Agenor, P. R. 2004. The Economics of Adjustment and Growth. Cambridge, Mass.: Harvard University Press. Anker, Richard. 1990. “Methodological Considerations in Measuring Women’s Labor Force Activity in Developing Countries: The Case of Egypt.” In Research in Human Capital and Development, eds. Ismail Sirageldin, Alan Sorkin, and Richard Frank. London: JAI Press. Bertola, G., T. Boeri, and S. Cazes. 2000. “Employment Protection in Industrialized Countries: The Case for New Indicators.” International Labour Review, Vol. 139 (2000), No.1: 1-25. Betcherman, G., and R. Islam, eds. 2001. East Asian Labor Markets and the Economic Crisis. Washington and Geneva: World Bank and International Labour Office. Betcherman, G., A. Luinstra, and M. Ogawa. 2001. Labor Market Regulation: International Experience In Promoting Employment and Social Protection. Social Protection Discussion Paper 0128, World Bank, Washington, DC. Betcherman, G., K. Olivas, and A. Dar. 2004. “Impacts of Active Labor Market Programs: New Evidence from Evaluations with Particular Attention to Developing and Transition Countries.” Social Protection Discussion Paper 0402, World Bank, Washington, DC. Blanchard, Olivier. 2004. “Fiscal Dominance and Inflation Targeting: Lessons from Brazil.” NBER Working Paper 10389, National Bureau of Economic Research Bloom, David E., and Richard B. Freeman. 1986. “The effects of rapid population growth on labor supply and employment in developing countries.” Bloom, David E., and Jeffrey G. Williamson. 1998, “Demographic Transitions and Economic Miracles in Emerging Asia.” The World Bank Economic Review, Vol. 12, No. 3: 419-55. Bloom, David E., David Canning, and Jaypee Sevilla. 2003. The Demographic Dividend. Santa Monica, Calif.: RAND. Bongaarts, John. 2001. “Dependency Burdens in the Developing World.” In Population Matters: Demographic Change, Economic Growth and Poverty in the Developing World, eds. Nancy Birdsall, Allen C. Kelley, and Steven W. Sinding. New York: Oxford University Press. 107


Turkey Labor Market Study

Bongaarts, John, and Rodolfo A. Bulatao. 1999. “Completing the Demographic Transition.” No. 125. Bosworth and Collins. “The Empirics of Growth: An Update.” Brookings Panel on Economic Activity, September 4-5, 2003. Braithwaite, J. 2004. “Poverty and Labor Market Status.” Unpublished paper, World Bank, Washington, DC. Bulutay, Tuncer. 1995. Employment,Unemployment and Wages in Turkey. Ankara: International Labour Office and State Institute of Statistics. Celasun O., and D. McGettigan. 2004. “An Analysis of Turkey’s Inflation Process.” International Monetary Fund, Washington, DC. Council of Europe 2002, Demographic Yearbook. http://www.coe.int/t/e/social_cohesion/population/demographic_year_book/2002 Edition/RAPNAT2002%20%20%20Turekey%20e.asp#P19_3871 Cox-Edwards, A., and S. Edwards. 1994. “Labour Market Distortions and Structural Adjustment in Developing Countries.” In Labor Markets in an Era of Adjustment, Vol. 1, eds. S. Horton, R. Kanbur, and D. Mazumdar. Washington, DC: World Bank. Dayolu, M. 2000. “Labor Market Participation of Women in Turkey.” In Women’s Identities and Roles in the Course of Change: Central Asia, East and Central Europe and Turkey, eds. F. Acar and A. Ayata. Köln: Brill. Dayolu, M., and . Tunal. 2003. “Falling Behind While Catching Up: Changes in the Female-Male Wage Differential in Urban Turkey, 1988 to 1994.” Unpublished paper. Dhonte, Pierre, Rina Bhattacharya, and Tarik Yousef. 2001. “Demographic Transition in the Middle East: Implications for Growth, Employment and Housing.” In Macroeconomic Issues and Policies in the Middle East and North Africa, ed. Zubair Iqbal. Washington, DC: International Monetary Fund. EIU 2003. “Turkey Country Profile.” London: Economist Intelligence Unit. European Union. 2003. Programme for Active Labour Market Strategy in Turkey. Eurostat. 2004. “Minimum Wages: EU Member States, Candidate Countries and the US.” Eurostat, Freeman, R.B. 1993. “Labor Market Institutions and Policies: Help or Hindrance to Economic Adjustment?” Proceedings of the World Bank Annual Conference on 108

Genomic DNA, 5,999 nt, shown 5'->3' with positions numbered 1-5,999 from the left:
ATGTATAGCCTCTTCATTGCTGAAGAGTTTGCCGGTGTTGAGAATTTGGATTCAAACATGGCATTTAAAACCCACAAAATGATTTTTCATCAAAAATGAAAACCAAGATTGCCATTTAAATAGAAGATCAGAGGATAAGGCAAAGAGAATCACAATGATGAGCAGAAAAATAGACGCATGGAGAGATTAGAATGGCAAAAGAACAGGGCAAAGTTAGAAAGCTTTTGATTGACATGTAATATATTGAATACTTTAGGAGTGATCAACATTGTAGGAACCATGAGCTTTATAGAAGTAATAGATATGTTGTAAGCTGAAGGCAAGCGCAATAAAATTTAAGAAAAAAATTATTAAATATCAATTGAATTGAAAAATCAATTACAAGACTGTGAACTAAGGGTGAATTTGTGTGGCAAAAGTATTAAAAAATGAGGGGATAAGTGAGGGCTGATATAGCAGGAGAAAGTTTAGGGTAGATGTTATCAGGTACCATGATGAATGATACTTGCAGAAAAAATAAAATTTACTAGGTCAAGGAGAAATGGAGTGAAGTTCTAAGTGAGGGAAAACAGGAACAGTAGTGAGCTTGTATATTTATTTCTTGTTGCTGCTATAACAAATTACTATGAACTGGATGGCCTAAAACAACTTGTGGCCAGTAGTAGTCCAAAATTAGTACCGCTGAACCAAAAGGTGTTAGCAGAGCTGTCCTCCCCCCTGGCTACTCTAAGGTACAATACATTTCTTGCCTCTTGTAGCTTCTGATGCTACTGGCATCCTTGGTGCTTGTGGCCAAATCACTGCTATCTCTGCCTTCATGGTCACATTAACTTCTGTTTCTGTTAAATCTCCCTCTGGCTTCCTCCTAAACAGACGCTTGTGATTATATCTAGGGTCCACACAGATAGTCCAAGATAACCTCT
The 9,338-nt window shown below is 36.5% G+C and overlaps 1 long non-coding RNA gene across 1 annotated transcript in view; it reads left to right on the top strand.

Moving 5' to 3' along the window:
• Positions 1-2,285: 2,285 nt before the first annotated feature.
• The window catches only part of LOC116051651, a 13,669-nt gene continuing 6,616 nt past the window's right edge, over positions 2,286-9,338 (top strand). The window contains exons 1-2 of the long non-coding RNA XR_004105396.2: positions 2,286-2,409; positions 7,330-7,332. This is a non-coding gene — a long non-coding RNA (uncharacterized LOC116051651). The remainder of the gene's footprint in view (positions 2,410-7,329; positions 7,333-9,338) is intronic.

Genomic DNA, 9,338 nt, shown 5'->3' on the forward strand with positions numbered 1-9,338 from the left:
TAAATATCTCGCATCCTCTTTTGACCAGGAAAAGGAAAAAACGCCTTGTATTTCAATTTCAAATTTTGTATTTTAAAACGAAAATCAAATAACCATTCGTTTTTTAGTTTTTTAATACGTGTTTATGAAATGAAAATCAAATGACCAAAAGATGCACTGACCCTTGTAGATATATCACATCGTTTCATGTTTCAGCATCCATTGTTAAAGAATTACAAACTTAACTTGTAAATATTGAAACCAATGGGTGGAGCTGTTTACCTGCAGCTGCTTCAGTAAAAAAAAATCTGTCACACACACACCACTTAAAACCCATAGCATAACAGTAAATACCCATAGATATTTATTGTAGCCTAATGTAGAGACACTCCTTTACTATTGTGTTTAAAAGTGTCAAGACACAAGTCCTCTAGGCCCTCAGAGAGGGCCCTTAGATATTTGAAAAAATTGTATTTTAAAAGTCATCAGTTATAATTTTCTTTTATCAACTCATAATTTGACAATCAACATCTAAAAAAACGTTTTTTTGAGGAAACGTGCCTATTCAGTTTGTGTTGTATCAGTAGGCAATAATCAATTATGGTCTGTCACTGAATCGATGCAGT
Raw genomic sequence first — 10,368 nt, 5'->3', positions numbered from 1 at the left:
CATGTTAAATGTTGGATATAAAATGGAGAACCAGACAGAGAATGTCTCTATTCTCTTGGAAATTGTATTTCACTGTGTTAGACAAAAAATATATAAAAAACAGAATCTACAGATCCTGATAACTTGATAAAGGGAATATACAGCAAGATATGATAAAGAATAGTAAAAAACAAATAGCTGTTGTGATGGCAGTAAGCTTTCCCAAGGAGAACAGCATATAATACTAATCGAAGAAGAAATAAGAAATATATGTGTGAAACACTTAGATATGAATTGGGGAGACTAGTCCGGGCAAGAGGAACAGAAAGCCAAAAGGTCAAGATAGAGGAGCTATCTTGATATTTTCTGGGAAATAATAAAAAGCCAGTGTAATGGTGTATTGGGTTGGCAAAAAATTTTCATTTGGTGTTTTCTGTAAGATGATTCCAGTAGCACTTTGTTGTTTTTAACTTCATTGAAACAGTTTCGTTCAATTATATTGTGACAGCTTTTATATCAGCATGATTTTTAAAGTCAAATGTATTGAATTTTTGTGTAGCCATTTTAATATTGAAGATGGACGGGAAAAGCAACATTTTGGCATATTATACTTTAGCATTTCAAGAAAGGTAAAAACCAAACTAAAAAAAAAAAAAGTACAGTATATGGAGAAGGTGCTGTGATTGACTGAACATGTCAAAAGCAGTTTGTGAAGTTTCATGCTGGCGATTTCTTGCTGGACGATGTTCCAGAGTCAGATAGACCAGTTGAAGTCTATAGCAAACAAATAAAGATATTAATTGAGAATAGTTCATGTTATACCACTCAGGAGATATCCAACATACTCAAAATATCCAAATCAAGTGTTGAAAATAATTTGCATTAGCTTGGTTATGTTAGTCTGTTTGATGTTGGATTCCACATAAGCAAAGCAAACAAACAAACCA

Turkey Labor Market Study

Development Economics 1992. Supplement to the World Bank Economic Review and the World Bank Research Observer. Government of Turkey. 2003a. Labour Statistics 2002. Ministry of Labour and Social Security. Ankara. Günçavdi, Öner, Suat Küçükçifçi, and Andrew McKay. 2002. “Adjustment, Stabilization, and the Analysis of the Employment Structure in Turkey: An Input-Output Approach.” CREDIT Research Paper 02/24, University of Nottingham, Heckman J., and C. Pages. 2004. “Law and Employment: Lessons from Latin America and the Caribbean. An Introduction.” In Law and Employment: Lessons from Latin America and the Caribbean, eds. J. Heckman and C. Pages. Chicago: University of Chicago Press. Higgins, Matthew, and Jeffrey G. Williamson. 1997. “Age Structure Dynamics in Asia and Dependence on Foreign Capital.” Population and Development Review Vol.23: 261–93. Holzmann, R., K. Iyer, and M. Vodopivec. 2003. “Severance Pay Programs around the World.” Horton, S., R. Kanbur, and D. Mazumdar. 1994. “Labor Markets in an Era of Adjustment: An Overview.” In Labor Markets in an Era of Adjustment, Vol. 1, eds. S. Horton, R. Kanbur, and D. Mazumdar. Washington, D.C: World Bank. Hur, J.J. 2004. “Including Informal Sector Workers in Public Income Support Programs.” Unpublished paper, Social Protection Unit, World Bank, Washington, DC. Kasnakolu, Z., and M. Dayolu. 1996. “Education and Labor Market Participation of Women in Turkey.” In Education and the Labor Market in Turkey, ed. T. Bulutay. Ankara: State Institute of Statistics Press. Kelley, Allen C. 1988, “Economic Consequences of Population Change in the Third World.” Journal of Economic Literature 26: 1685–1728. Kelley, Allen C., and Robert M. Schmidt. 1995. “Population Dynamics and Economic Growth.” Kirisci, Kemal. 2003. “Turkey: A Transformation from Emigration to Immigration.” Migration Policy Institute. http://www.migrationinformation.org/feature/display.cfm?ID=176. Krueger, A. 1978. Foreign Trade Regime and Economic Development:Liberalization Attempts and Consequences. Cambridge, Mass.: Ballinger Press for National Bureau for Economic Research. 109